Y’all know very well that last year was an incredibly unproductive year for me. Looking back, I have a hard time even pinpointing one project that I did on my house that actually has staying power. I’m sure there’s at least one, but I’d have to go back through old posts to find it because nothing comes to mind.
I mostly remember lots of doing, then doing over, then doing over again, and finally scrapping the project altogether and moving on to something else and repeating that whole frustrating process. I remember a lot of time and money spent with pretty much nothing to show for it at the end of the year.
We’re not even 1/3rd of the way through this year, and already it feels so much different to me. I’m enjoying the process of DIYing and decorating my home again. I feel like a huge weight has been lifted from my shoulders. And most importantly, I’m making progress. Real, actual progress.
So what made the difference? Well, first of all, it took a change of mindset, followed by a few practical changes.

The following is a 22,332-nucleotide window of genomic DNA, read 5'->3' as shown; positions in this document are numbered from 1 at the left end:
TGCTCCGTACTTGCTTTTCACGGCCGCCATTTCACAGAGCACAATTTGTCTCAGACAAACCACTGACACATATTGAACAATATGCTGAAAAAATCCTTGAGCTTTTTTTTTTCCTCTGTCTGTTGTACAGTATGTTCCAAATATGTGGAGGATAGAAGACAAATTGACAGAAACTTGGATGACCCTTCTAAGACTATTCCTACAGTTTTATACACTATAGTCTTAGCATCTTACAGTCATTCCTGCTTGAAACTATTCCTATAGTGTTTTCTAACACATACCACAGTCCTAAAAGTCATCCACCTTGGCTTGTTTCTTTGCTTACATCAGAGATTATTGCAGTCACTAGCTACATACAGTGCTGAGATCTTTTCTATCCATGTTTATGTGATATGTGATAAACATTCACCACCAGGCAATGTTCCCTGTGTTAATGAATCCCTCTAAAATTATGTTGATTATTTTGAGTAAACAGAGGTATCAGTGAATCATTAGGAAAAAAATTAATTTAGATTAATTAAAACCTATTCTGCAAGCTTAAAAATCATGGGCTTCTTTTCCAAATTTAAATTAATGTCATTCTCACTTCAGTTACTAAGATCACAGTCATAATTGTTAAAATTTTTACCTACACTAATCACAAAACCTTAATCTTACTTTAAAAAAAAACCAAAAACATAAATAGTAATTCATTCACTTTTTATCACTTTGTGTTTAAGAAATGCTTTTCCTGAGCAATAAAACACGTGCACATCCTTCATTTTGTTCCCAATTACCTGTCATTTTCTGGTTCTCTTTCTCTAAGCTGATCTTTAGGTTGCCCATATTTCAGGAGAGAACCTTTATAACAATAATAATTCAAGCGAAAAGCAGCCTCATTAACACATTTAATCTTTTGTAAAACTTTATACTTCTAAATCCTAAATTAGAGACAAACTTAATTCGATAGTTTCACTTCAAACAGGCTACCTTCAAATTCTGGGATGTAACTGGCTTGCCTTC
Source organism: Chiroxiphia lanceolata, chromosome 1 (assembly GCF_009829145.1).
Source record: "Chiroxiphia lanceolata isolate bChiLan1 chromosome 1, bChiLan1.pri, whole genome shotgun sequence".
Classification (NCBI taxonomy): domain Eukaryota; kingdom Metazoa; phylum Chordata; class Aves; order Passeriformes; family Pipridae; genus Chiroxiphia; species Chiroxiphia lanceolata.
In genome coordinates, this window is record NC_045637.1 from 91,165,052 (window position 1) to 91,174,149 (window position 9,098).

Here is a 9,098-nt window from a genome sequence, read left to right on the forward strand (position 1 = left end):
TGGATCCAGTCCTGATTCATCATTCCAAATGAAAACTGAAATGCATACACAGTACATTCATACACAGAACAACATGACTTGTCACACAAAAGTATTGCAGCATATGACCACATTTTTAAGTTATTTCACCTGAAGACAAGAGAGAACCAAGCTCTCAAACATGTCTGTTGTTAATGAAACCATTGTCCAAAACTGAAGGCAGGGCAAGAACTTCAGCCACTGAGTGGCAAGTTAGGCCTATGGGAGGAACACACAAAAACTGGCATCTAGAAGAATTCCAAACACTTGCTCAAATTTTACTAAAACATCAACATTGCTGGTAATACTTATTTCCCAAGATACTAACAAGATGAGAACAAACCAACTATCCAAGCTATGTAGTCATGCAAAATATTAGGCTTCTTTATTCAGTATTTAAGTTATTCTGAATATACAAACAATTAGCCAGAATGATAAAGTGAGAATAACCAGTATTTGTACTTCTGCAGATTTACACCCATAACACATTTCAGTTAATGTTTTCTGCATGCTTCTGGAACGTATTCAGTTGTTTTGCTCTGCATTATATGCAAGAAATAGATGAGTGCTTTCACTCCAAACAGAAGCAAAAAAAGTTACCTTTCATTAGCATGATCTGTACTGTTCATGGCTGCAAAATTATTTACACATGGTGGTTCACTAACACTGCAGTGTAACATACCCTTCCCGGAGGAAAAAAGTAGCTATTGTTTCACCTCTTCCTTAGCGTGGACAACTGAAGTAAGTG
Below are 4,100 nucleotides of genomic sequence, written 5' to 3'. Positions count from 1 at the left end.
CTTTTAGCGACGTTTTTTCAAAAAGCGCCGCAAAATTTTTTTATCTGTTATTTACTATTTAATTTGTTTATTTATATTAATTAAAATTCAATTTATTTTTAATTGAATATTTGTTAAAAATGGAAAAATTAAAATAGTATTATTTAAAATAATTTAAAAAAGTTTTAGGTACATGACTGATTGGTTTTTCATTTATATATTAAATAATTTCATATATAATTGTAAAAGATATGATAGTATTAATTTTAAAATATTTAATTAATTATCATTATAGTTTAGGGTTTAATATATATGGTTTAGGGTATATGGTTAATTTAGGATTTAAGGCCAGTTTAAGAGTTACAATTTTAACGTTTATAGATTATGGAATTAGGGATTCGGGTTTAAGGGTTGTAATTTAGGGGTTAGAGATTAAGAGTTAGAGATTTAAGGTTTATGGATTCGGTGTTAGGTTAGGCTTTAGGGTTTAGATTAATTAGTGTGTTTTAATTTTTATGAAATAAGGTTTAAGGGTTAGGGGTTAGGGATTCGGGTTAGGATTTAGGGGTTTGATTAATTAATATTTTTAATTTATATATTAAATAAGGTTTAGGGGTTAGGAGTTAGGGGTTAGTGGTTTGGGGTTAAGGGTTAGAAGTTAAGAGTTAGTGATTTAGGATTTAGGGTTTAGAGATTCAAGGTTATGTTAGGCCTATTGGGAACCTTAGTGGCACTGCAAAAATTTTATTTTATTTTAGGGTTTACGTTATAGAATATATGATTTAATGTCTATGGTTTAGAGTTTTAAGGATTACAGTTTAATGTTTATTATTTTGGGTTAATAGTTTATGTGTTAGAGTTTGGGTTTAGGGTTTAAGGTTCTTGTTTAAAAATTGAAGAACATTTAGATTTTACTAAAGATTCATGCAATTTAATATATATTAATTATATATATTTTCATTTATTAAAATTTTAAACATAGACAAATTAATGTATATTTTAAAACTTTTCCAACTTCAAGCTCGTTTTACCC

I returned to what I love.
We all hear the phrase quite a bit, “You have to force yourself out of your comfort zone.” That may be true in some areas of life, but the one area where that’s not true is your home.
If nothing else, your home should be the very representation of your comfort zone. It should be filled with the colors and things that bring you comfort. Your home should be your sanctuary from the crazy world that lies just outside those walls. There’s absolutely no reason at all to force yourself outside of your comfort zone when decorating your own home.
Last year, based on one comment from someone that made me feel embarrassed and ashamed, I forced myself out of my comfort zone. And then I proceeded to waste an entire year trying to force myself to decorate my home in a way that just wasn’t me. I finally realized that I was having such a hard time because I had abandoned what I love, so last fall, I changed directions. This year, I will unashamedly fill my home with the blues, greens, and blue-greens that I love and that make me feel calm, peaceful, and energized at the same time.
I’ve decided that when it comes to my home, the very best place to be is standing right inside my comfort zone.